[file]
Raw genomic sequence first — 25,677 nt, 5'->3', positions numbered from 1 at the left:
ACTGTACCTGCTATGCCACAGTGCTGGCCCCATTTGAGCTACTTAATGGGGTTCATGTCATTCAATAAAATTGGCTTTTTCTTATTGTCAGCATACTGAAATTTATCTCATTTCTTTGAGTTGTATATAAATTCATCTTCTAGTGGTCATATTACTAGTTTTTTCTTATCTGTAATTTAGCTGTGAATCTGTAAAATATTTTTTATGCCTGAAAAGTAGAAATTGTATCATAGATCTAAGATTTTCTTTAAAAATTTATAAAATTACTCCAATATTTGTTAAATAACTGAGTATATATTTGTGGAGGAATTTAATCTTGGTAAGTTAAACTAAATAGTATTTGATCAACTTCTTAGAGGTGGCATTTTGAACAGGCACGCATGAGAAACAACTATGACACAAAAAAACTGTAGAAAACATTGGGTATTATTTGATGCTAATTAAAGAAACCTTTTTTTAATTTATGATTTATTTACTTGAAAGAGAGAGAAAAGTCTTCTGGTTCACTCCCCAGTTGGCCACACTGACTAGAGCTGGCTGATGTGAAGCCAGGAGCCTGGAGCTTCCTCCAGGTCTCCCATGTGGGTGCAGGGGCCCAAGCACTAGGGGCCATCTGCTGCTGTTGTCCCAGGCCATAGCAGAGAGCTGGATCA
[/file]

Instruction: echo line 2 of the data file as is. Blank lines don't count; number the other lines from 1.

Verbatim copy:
ACTGTACCTGCTATGCCACAGTGCTGGCCCCATTTGAGCTACTTAATGGGGTTCATGTCATTCAATAAAATTGGCTTTTTCTTATTGTCAGCATACTGAAATTTATCTCATTTCTTTGAGTTGTATATAAATTCATCTTCTAGTGGTCATATTACTAGTTTTTTCTTATCTGTAATTTAGCTGTGAATCTGTAAAATATTTTTTATGCCTGAAAAGTAGAAATTGTATCATAGATCTAAGATTTTCTTTAAAAATTTATAAAATTACTCCAATATTTGTTAAATAACTGAGTATATATTTGTGGAGGAATTTAATCTTGGTAAGTTAAACTAAATAGTATTTGATCAACTTCTTAGAGGTGGCATTTTGAACAGGCACGCATGAGAAACAACTATGACACAAAAAAACTGTAGAAAACATTGGGTATTATTTGATGCTAATTAAAGAAACCTTTTTTTAATTTATGATTTATTTACTTGAAAGAGAGAGAAAAGTCTTCTGGTTCACTCCCCAGTTGGCCACACTGACTAGAGCTGGCTGATGTGAAGCCAGGAGCCTGGAGCTTCCTCCAGGTCTCCCATGTGGGTGCAGGGGCCCAAGCACTAGGGGCCATCTGCTGCTGTTGTCCCAGGCCATAGCAGAGAGCTGGATCA